Even though unemployment in the US is stubbornly high, enterprises still moan they have trouble finding the right talent. These people are so much in demand they “are exhausted by all the options and are starting to modify or delete their online profiles so they won’t be inundated with more requests,” reports Elaine Orler, chairman and co-founder of the Talent Board, the organization behind the Candidate Experience Awards.
“Sourcing for specific talent is increasingly harder due to the shortage of that talent,” she reports. One of the primary reasons for the awards is “how companies interact with their candidates is becoming more important than ever.”
The Talent Board, whose mission is to elevate and promote the importance and need for a quality candidate experience, discovered a good way to find that elusivetalent: seek out candidates who already have an existing relationship with the company. The non-profit organization defines “existing relationship” as either being a customer or having friends or family members working at the employer.
Talent Board, a non-profit organization operated by experts and supported by HRO and RPO providers, awards deserving companies with the Candidate Experience Awards (CandE Awards) annually. Although the CandE Awards is a recognition program, it is also designed to provide confidential and specific feedback to the participating companies so they can improve their candidate experience efforts. The Talent Board then produces an annual report based on the awards data it collected. These findings came from that report, “Candidate Experience 2012.”
Why the candidate experience is important
“The relationship finding was an ah-ha moment,” says Orler, who is also the president and founder of Talent Function. “Before our report, companies told us they treat all candidates the same way. Now, we have data to suggest that they should be treating candidates differently.” As the report says, “there is a clear initial positive pre-disposition toward the employer, which suggests that positive association is ultimately the employer’s to lose.”
Source: Candidate Experience 2012
In addition, the study discovered referred job candidates are four times more likely than non-referred candidates to receive an offer.
Orler notes that candidates who aren’t hired can still become or retain their relationships as customers. That’s another reason to provide a positive candidate experience. The study found 73 percent of the candidates shared a positive experience with their inner circle. And 60.7 percent shared their negative experience with their inner circle. Ouch.
Another trend employers need to pay attention to if they want to attract the requisite talent is having a good reputation in the marketplace. Companies do that by communicating since candidates expect a quality response during every step. Orler says candidates “want to know where they are in the process and their probability of success going forward.” She adds if they are not the right person, they want to know ASAP, so they “don’t sit around hoping. It’s a bit like dating,” she adds.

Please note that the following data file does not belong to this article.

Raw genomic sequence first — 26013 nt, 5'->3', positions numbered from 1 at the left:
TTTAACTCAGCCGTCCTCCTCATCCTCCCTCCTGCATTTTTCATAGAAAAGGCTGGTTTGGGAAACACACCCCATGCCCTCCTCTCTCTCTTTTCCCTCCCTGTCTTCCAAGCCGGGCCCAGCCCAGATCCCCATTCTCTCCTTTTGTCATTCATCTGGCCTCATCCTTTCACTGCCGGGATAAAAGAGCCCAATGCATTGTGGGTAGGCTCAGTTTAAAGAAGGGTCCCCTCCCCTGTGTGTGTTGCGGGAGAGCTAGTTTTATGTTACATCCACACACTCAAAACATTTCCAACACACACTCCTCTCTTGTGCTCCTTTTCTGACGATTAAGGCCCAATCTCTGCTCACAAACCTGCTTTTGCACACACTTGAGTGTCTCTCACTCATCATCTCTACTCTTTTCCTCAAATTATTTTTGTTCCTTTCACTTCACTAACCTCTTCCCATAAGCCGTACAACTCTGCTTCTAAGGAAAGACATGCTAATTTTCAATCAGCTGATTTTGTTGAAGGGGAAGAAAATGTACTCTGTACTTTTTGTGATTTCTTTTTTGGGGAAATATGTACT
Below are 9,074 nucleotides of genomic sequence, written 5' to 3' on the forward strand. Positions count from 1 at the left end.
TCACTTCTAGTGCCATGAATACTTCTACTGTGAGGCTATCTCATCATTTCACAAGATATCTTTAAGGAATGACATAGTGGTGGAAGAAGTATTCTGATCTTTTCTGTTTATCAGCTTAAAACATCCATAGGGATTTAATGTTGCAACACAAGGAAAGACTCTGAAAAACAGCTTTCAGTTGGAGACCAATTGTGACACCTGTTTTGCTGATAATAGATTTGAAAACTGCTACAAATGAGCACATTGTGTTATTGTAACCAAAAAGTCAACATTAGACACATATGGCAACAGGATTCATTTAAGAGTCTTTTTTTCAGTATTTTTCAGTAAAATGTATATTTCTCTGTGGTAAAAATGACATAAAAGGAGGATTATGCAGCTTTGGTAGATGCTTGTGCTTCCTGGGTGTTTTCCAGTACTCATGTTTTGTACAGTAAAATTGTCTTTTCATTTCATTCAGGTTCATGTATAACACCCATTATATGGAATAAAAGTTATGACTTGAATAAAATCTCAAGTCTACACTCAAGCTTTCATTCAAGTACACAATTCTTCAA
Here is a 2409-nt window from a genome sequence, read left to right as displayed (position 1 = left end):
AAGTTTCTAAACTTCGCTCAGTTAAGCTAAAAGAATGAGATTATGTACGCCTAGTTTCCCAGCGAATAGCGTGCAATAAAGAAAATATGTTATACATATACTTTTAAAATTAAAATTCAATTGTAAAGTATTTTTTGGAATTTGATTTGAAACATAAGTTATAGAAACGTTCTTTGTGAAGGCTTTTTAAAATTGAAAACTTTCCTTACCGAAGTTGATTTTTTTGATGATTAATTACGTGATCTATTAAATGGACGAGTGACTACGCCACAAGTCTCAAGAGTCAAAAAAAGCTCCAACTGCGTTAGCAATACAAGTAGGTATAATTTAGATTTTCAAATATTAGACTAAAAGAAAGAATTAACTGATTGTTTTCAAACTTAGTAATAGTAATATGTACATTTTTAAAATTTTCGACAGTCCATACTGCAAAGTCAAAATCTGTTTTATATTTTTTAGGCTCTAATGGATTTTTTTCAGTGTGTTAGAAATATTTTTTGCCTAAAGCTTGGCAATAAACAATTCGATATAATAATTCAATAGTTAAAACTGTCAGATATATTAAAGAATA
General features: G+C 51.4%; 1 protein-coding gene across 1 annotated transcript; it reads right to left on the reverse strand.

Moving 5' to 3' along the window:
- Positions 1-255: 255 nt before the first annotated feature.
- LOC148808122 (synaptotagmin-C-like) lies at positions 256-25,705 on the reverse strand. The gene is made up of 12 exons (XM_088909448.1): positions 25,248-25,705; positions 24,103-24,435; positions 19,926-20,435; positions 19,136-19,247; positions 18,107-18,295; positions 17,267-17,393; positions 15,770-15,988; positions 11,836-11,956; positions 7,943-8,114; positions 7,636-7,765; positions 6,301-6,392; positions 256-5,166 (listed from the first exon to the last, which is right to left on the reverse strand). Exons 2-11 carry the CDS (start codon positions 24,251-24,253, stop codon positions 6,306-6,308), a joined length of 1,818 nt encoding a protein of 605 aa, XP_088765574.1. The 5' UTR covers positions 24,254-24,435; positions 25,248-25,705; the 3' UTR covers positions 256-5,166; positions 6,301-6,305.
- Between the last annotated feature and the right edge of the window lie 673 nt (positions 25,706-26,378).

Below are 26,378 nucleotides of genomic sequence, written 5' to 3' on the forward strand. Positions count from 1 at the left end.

Rejected candidates can also become the source of great referrals. The CandE Awards survey discovered 43 percent of the candidates said they were likely or highly likely to refer a friend to the company to which they applied.
Not surprisingly, most of the candidates used LinkedIn in their job search (65.3 percent.) But Facebook was crucial too (38.5 percent).
The CandE Awards
Orler says the CandE Awards’ mission is “to better understand the impacts of recruiting, screening and hiring processes from the viewpoint of every stakeholder, but especially the participant who historically has the least influence—the candidate.” She says CandEAwards winners are “raising the bar to let job candidates know their investment, time and interest in the company are valued.”
Winners included ADP, AT&T, Herman Miller and Hyatt, among others.
The bottom line: Companies with good hiring processes are more likely to attract hard-to-get talent and even increase their sales from the candidates they rejected—if they did it right!
How the study was done: The Talent Board facilitated a candidate survey that resulted in 17,500 candidate responses.These responses along with the employer survey, determined the winners. The Talent Board then used the data to assess new trends.
The candidates ranged from hourly workers (29.9 percent) to senior leadership (4.9 percent.) Sixty percent were male and 40 percent female. As for age: • Silent generation: .8 percent • Baby boomers: 29.6 percent • Generation X: 39.9 percent • Millennials: 25.7 percent • Generation Z: .8 percent
How do you communicate with your rejected candidates? What do you do to make their experience positive? How are you using social media to attract talent?